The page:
California’s Chukchansi Gold Resort & Casino should stay closed for the safety of its own customers and employees: that’s the word from the state’s Deputy Attorney General, as a dispute between two rival tribal factions shows no signs of abating.
The AG’s office this week asked a federal judge to keep the gaming property shut down until the contentious issues can be resolved for good.
The Chukchansi had been closed down following an armed power struggle between two rival tribes, each wrestling for control of the casino’s ownership. On October 9 at around 6:30pm, 20 armed men entered the building and ordered security guards at gunpoint into an area of the casino where they were handcuffed and assaulted, forcing around 500 patrons and employees from the casino and hotel.
More details have since emerged of the dispute, which concerns two opposing groups now known as the Tex McDonald and Reggie Lewis factions. It seems the McDonald faction had been running the Chukchansi from its base at the tribe’s nearby business complex up until August, when the Lewis faction entered the casino in the early hours of the morning and occupied the 10th and 11th floors, effectively taking over.
The initial schism in the tribe apparently arose following a disputed election.
Danger to Public Safety
The ousted McDonald group claimed it then stormed the premises in order to gather casino documents and audit information that were overdue for submission to the National Indian Gaming Commission. The Commission had threatened to close the casino down and issue it a $16 million fine if the accounts, some of which are 18 months late, were not submitted. The Commission said last Friday that it had now received the audits.
However, the McDonald faction’s heavy-handed actions resulted in the casino’s immediate closure by order of a federal judge. While no arrests could be made in relation to the armed stand-off, because it took place on tribal land, a restraining order is now in place to keep both groups apart. US District Judge Lawrence O’Neill has said that the casino may have violated its agreement with the state, which requires it not to endanger public safety.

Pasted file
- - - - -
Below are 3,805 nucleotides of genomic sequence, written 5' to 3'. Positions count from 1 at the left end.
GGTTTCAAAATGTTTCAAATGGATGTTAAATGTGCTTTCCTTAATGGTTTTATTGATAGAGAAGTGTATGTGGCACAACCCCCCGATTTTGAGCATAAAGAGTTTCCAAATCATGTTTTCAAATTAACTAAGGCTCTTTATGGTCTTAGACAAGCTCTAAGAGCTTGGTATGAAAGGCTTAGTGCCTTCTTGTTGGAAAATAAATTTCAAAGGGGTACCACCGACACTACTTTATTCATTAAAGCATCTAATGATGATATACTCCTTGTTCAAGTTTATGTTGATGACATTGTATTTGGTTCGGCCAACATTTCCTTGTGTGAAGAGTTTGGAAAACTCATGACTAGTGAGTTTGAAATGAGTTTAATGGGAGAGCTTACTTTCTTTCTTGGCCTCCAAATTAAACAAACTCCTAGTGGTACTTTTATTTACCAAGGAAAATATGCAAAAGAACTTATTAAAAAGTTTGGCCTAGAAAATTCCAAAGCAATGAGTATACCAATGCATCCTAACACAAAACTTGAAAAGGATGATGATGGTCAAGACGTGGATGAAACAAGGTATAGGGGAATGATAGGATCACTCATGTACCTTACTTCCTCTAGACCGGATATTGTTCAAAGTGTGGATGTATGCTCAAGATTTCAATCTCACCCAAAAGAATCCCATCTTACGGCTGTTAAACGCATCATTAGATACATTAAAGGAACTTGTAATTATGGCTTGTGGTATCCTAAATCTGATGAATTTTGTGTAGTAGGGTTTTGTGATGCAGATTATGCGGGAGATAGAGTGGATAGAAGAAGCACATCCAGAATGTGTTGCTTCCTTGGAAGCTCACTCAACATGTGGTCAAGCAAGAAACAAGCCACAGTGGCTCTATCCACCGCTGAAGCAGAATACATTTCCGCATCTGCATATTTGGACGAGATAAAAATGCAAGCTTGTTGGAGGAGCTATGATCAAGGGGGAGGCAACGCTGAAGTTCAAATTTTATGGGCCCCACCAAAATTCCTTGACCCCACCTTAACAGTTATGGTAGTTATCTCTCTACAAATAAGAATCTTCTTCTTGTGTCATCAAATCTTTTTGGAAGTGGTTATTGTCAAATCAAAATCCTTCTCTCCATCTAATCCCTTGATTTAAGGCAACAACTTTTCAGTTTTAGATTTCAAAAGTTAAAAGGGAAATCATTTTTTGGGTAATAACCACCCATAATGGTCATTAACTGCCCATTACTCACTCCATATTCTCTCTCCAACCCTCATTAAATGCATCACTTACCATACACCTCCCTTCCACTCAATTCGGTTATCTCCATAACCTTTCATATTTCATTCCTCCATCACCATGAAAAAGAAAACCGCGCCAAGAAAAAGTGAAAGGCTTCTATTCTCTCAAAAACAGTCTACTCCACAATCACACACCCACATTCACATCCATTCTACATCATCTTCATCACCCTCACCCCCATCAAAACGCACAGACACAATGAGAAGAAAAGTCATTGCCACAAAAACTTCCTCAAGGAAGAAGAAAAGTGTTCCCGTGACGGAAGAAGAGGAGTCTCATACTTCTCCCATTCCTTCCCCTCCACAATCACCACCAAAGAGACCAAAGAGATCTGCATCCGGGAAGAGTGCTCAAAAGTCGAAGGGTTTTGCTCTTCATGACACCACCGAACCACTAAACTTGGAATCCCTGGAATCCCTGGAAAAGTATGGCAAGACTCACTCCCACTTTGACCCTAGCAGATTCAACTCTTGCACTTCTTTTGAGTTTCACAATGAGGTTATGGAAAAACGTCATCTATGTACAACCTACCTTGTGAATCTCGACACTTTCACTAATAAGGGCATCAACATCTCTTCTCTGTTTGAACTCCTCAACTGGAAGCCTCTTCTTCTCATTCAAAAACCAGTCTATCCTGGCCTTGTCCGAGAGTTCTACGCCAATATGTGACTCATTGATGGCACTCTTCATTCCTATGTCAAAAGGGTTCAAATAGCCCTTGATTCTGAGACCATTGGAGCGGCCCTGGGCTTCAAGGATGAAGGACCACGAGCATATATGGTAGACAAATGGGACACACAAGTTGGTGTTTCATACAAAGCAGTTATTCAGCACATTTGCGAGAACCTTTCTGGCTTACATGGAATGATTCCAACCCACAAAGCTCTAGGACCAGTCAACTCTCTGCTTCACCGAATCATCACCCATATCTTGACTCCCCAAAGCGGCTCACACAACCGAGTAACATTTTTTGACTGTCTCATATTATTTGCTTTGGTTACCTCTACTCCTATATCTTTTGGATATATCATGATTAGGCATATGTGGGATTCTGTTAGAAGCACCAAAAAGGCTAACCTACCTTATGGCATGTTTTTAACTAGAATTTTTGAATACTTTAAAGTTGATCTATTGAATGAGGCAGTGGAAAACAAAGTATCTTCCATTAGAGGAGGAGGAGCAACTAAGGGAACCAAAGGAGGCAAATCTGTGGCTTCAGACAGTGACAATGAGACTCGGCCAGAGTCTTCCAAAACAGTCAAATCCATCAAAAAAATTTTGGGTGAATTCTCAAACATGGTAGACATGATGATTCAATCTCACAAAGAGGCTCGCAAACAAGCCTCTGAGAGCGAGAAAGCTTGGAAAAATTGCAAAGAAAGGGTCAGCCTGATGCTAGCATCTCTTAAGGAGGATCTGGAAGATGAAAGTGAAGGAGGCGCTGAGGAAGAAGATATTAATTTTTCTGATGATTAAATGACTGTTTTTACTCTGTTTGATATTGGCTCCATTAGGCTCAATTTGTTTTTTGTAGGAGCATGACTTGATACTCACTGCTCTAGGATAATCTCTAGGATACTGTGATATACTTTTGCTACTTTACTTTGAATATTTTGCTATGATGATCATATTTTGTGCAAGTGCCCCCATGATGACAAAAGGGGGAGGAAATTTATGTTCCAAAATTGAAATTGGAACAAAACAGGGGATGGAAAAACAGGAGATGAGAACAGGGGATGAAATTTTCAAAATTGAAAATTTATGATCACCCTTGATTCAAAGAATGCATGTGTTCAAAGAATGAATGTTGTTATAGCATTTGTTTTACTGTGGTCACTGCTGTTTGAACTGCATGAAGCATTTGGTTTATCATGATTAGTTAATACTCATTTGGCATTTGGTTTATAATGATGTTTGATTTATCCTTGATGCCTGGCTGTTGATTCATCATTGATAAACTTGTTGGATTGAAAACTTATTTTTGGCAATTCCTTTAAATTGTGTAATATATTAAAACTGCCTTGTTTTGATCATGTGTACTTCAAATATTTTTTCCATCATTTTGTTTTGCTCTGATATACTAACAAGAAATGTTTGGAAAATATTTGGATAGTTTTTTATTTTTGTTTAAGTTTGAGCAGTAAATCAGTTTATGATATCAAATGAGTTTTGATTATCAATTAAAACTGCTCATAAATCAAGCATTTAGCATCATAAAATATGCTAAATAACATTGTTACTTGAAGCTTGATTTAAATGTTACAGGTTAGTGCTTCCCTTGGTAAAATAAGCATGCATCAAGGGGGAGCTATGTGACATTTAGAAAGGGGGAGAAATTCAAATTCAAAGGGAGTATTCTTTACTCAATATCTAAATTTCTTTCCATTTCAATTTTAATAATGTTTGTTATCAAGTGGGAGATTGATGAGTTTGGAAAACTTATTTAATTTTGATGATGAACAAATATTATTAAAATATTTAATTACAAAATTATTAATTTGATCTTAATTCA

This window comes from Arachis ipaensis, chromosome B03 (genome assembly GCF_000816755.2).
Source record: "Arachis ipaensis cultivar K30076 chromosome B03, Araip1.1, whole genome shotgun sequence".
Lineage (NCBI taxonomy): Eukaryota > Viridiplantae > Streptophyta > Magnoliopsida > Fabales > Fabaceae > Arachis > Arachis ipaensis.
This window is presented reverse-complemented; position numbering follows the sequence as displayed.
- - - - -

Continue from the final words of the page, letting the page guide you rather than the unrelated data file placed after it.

“All evidence points to the tensions and confrontations continuing, not abating,” said the court documents filed by Deputy State Attorney General William Torngren this week. “The keys to reopening the casino are in the tribe’s hands,” added Torngren, who says it’s up now to tribal officials to solve the dispute.
No Federal Interference
Little progress has apparently been made since the dramatic incident. According to Joginder Dhillon, senior adviser for tribal negotiations for California Governor Jerry Brown, the two factions “remain poised to take actions that could threaten public safety.”
Madera County Sheriff John Anderson said he hoped the casino’s continued closure would incentivize the tribe to find common ground. “Perhaps it will force the tribe to get its act together and do something positive,” he said.
The federal government, meanwhile, said it would not step in to resolve the dispute. “The United States is ill-suited to make such decisions for tribal nations,” said Kevin Washburn, the assistant secretary for Indian Affairs, in a letter to the tribe. “I implore you to work together to resolve this dispute for the good of your tribal government, tribal membership, and the surrounding community for which you have made such a significant impact through a successful operation of your economic enterprises.”